The blogosphere teems with amateur photography of food, but life’s too short for me to get immersed in it. Exotic food, food prepared by experts, that’s another thing. But to see that someone could get good results following a Bourdain recipe, nah. But I’m not, and probably never will be, a foodie.

    This week’s culinary adventure involved a head of cabbage. I made half of it into coleslaw, thinking I could do better than that glop that comes prepared, and I was right. I had plans to turn the other half into sauerkraut, thinking it’s a boiled dish, only to discover that it’s nothing but fermented cabbage and sea salt. I would have tried it, but couldn’t find any container in the house the right size to take a weighted plate to keep the pressure on tight.

    So last night I found in my Chinese cookbook a recipe for some sort of Asian cabbage that looks doable, and that’s my weekend cooking project.

  8. Adele says:

    Karen, I don’t bother with the guts in the chicken; I just salt and pepper the cavity and put in 1/2 a lemon, a piece of onion, and some herb — fresh if I have them, dried if I don’t. I tend not to use rosemary so much on roast chicken, preferring thyme. I then loosen the skin, so I can put a little pat of butter, a smashed garlic clove and a bay leaf on either side of the breast. I rub the outside with olive oil, salt and pepper it and put on fresh thyme, if I have it, and dried if I don’t. A little of Emeril’s essence (apply with a light hand)wont hurt either. I roast it at 400 degrees; a 3lb chicken takes about an hour, a 4 pound chicken takes about an hour and 20 minutes. Take it out, let it rest for awhile, and Bob’s your uncle. The olive oil on the skin and the little bit of butter on the breast, means that basting is not necessary. Oh, and instead of roasting on a rack, I make a rack out of carrots, onions, and stalks of celery. If you want pan juice, a little wine in the bottom of the roasting pan, mixed with the vegetable flavors makes a very good jus.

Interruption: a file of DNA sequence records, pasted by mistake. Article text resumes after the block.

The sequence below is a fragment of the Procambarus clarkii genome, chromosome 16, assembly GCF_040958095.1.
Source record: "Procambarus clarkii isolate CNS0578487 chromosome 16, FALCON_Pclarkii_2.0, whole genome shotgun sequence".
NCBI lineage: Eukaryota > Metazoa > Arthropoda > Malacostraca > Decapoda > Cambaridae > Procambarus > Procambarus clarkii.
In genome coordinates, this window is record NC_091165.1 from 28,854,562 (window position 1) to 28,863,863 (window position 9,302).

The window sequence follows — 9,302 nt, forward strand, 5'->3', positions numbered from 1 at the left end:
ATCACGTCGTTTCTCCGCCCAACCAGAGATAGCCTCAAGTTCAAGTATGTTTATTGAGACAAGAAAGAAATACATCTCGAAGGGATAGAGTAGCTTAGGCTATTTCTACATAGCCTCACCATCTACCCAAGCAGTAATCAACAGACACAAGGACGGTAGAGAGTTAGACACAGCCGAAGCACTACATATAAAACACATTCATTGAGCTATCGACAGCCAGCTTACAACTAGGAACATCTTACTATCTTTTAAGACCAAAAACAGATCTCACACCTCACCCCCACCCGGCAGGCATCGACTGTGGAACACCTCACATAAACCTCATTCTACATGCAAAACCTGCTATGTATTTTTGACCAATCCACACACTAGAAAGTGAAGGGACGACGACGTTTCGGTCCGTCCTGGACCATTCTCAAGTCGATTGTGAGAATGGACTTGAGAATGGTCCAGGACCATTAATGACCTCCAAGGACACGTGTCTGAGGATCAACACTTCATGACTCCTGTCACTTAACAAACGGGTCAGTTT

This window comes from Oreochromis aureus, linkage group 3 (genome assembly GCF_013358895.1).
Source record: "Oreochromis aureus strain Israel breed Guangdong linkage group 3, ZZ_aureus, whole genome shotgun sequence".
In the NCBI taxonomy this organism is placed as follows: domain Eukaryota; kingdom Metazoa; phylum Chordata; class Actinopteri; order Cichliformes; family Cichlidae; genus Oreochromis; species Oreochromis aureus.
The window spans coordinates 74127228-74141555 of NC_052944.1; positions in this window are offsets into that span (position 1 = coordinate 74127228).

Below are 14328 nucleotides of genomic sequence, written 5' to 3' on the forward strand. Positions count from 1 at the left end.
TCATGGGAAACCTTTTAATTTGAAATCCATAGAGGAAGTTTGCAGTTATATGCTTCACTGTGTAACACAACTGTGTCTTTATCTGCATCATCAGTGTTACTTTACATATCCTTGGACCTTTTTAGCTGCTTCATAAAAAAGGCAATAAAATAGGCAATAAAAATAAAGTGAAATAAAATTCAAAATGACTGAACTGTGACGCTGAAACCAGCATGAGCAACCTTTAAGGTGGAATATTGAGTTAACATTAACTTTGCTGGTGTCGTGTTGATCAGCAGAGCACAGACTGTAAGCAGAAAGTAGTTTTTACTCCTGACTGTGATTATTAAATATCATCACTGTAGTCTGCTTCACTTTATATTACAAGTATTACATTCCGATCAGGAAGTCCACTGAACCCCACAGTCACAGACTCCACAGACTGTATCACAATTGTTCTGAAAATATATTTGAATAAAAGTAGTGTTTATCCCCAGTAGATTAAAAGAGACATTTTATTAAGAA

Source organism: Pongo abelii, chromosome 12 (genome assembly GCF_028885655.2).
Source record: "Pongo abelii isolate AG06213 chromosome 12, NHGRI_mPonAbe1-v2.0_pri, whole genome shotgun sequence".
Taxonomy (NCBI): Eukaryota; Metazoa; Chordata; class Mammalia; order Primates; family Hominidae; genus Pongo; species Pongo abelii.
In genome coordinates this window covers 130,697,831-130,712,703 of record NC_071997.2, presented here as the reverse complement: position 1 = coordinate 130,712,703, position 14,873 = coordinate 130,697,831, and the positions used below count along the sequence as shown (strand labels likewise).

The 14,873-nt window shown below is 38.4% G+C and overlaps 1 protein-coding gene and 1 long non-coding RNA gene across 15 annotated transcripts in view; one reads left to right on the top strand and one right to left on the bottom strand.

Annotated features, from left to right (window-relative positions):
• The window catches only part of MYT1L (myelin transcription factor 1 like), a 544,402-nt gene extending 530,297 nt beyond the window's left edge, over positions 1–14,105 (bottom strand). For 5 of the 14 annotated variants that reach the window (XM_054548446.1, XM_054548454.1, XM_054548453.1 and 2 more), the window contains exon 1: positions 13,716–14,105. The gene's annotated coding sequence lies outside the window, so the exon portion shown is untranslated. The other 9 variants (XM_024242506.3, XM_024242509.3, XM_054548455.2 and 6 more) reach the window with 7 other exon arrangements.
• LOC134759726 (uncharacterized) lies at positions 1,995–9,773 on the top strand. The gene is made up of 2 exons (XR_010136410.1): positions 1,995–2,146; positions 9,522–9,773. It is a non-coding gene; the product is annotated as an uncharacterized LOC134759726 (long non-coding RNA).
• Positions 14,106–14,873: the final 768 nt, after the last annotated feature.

9. catsworking says:

    Adele, I have printed out your recipe and will follow it. You really know your way around a chicken. Sorry, Bourdain, I don’t do guts.

    Emeril’s Essence, I can handle. I’ve got a pound of that stuff.

    And even if it comes out perfect, I’m not making it pose for a photo op!

  10. Bob says:

    Who’s uncle am I ????
    Geeze I wish someone would have sent me a card at least.. Dinner Invites one week and an uncle the next… You ladies move fast …

    Who’s your uncle …..
    Bob